Bill Maher
Credit: Real Time with Bill Maher/Youtube

So whose side are you on?

My aforementioned issues with Jimmy Dore notwithstanding, Young Turks founder Cenk Uygur makes at least one valid point in his questioning of HBO host Bill Maher’s remaining value to the left:

I’m not sure that Maher has as much scorn for progressive guests as Uygur seems to think, but there is no question that Maher’s obsession with right-wing crackpots like Ben Shapiro and Milo Yiannopoulos is repulsive. I have a really tough time dealing with MSNBC host Lawrence O’Donnell’s flattery of George Will, but I recognize the devil’s advocate argument that Will has something to contribute to the public discussion. But what the hell do the wing nuts that Maher brings on have to contribute, besides falsehoods and fear?

I basically gave up on Maher after he attacked David Hogg, one of the survivors of the massacre at Marjorie Stoneman Douglas High School. Hogg struck back after being smeared by Fox personality Laura Ingraham, and Maher literally blamed the victim rather than acknowledge that Ingraham brought her troubles upon her own head. Maher’s dismissal of concerns about racial stereotyping in films and television was also far too glib for its own good.

As for Uygur’s contention that Maher has lost his fastball, I’ll say this: It’s hard to imagine the Maher of 1997 or 2007 making the horrific mistake he made in 2017. A year after that particular screw-up, one can’t help wondering: What was Maher thinking that night? Was he thinking?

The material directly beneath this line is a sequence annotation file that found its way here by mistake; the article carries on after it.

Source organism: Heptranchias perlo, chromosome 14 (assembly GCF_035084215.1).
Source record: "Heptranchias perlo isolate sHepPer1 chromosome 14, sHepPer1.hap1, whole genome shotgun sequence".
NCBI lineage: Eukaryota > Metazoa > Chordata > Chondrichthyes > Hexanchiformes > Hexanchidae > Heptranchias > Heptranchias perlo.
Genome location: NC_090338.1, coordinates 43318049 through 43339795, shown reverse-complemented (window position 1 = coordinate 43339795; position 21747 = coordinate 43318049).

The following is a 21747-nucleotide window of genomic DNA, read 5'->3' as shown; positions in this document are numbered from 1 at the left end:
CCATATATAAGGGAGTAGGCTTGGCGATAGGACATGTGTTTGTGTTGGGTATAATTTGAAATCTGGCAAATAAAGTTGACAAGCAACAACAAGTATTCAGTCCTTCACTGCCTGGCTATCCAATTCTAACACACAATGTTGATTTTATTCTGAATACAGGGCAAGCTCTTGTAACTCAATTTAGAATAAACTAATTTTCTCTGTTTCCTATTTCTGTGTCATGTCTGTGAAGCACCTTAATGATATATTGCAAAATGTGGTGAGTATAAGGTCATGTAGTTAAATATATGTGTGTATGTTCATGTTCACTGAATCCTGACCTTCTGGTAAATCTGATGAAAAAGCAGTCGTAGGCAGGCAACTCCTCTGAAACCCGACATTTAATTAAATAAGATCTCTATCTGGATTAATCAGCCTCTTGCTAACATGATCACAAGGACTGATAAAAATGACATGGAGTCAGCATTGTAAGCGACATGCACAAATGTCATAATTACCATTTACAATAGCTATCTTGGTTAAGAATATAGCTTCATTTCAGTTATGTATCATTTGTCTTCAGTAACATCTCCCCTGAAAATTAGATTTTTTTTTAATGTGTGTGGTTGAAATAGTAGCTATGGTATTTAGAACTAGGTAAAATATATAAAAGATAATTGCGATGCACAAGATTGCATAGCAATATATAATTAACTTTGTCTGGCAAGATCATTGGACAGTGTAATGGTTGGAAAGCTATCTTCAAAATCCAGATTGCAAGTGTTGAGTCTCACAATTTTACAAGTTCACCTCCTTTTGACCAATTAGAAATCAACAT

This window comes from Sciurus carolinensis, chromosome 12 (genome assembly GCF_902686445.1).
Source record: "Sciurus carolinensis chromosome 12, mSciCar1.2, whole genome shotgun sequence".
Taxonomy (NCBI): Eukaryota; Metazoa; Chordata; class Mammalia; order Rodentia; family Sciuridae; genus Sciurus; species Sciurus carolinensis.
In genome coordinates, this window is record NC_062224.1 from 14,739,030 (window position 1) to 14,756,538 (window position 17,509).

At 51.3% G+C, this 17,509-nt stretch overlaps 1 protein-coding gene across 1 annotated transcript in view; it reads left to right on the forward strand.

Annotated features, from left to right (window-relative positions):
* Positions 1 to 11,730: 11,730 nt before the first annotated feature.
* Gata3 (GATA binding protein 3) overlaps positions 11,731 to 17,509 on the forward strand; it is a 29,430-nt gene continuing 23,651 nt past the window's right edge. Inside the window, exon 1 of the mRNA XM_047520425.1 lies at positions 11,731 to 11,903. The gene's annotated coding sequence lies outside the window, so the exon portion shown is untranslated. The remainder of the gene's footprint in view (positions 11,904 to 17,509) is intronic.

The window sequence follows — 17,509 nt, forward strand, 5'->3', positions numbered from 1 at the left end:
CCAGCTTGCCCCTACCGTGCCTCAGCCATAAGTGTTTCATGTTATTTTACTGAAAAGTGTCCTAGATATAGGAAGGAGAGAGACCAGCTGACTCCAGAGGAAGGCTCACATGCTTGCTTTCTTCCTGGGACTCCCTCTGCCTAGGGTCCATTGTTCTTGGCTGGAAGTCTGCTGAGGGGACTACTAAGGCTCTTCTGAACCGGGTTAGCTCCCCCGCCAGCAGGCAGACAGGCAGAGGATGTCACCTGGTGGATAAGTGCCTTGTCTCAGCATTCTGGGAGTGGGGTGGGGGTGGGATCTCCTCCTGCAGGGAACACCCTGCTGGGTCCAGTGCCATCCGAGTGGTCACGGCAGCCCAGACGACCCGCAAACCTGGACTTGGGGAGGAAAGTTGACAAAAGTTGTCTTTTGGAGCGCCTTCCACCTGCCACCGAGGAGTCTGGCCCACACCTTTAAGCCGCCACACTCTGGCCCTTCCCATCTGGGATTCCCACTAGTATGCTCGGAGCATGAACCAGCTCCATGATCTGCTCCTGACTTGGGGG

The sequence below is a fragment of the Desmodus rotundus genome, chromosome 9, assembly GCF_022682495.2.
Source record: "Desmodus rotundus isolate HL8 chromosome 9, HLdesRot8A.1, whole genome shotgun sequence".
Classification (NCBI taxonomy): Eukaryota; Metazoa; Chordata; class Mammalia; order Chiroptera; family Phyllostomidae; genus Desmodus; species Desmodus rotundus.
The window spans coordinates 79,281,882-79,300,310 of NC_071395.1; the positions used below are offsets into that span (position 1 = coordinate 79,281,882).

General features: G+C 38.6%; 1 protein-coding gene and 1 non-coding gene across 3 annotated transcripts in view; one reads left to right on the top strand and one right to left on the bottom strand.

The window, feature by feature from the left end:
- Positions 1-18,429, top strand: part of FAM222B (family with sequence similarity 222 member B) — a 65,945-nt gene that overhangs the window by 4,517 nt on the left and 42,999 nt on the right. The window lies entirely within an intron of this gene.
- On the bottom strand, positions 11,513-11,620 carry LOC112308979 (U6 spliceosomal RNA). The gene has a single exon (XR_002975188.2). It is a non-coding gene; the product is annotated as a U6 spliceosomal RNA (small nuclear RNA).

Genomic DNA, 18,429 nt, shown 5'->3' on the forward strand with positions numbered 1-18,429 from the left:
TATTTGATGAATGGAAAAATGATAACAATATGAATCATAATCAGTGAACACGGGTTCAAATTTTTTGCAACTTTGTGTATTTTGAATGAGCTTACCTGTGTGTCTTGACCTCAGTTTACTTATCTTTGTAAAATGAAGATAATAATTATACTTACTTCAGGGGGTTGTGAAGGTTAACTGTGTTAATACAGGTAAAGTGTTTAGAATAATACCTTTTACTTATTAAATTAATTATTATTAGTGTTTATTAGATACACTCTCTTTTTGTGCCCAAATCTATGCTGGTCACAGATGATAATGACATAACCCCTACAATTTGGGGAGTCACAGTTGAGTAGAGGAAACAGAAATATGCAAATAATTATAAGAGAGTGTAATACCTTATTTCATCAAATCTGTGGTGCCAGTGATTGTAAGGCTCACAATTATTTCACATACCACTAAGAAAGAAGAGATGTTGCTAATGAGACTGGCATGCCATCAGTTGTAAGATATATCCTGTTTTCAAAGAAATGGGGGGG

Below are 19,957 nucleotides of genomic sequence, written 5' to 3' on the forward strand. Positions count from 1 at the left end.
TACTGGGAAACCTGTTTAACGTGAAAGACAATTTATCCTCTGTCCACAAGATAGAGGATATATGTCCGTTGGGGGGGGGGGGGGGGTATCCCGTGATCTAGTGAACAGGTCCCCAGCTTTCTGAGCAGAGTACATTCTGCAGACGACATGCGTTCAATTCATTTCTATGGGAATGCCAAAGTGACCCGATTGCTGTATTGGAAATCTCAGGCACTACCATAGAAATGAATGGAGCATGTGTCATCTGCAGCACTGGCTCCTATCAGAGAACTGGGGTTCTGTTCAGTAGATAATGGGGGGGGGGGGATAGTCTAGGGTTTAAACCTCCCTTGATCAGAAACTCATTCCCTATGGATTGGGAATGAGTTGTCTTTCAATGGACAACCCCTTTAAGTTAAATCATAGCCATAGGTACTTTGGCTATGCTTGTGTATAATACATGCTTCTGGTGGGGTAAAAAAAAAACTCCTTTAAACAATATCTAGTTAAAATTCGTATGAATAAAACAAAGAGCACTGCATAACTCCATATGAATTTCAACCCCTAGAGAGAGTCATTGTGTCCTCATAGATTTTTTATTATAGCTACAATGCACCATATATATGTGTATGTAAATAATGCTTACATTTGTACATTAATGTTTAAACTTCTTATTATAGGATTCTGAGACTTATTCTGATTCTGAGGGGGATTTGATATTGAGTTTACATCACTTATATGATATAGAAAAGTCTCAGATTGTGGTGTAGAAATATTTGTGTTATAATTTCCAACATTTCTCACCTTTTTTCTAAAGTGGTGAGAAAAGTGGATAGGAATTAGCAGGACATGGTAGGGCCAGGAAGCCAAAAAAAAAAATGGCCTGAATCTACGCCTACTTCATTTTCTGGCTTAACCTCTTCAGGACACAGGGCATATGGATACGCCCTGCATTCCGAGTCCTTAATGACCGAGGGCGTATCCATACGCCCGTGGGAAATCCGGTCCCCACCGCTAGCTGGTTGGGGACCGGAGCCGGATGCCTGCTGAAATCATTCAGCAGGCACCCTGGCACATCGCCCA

Uygur has previously called out Maher for his profoundly questionable rhetoric about Muslims: When Maher finally retires, HBO would be well-advised to replace the Real Time host with a comedian far more sensitive to issues of religious tolerance. Even the biggest Maher fan has to question just how “woke” Maher really is when he starts implying that Islam is somehow more wayward than other major religions.

In a March 2012 New York Times op-ed, Maher observed:

If you see or hear something you don’t like in the media, just go on with your life. Turn the page or flip the dial or pick up your roll of quarters and leave the booth.

The answer to whenever another human being annoys you is not “make them go away forever.” We need to learn to coexist, and it’s actually pretty easy to do. For example, I find Rush Limbaugh obnoxious, but I’ve been able to coexist comfortably with him for 20 years by using this simple method: I never listen to his program. The only time I hear him is when I’m at a stoplight next to a pickup truck…

I don’t want to live in a country where no one ever says anything that offends anyone. That’s why we have Canada. That’s not us.

Six years later, we have a president who says things that offend everyone–and according to Uygur, we also have media figures like Maher who are ineffective at combating the covfefe. Is Uygur right? Is Maher really a spent force in American political culture?

D.R. Tucker

D. R. Tucker is a Massachusetts-based journalist who has served as the weekend contributor for the Washington Monthly since May 2014. He has also written for the Huffington Post, the Washington Spectator, the Metrowest Daily News, investigative journalist Brad Friedman's Brad Blog and environmental journalist Peter Sinclair's Climate Crocks.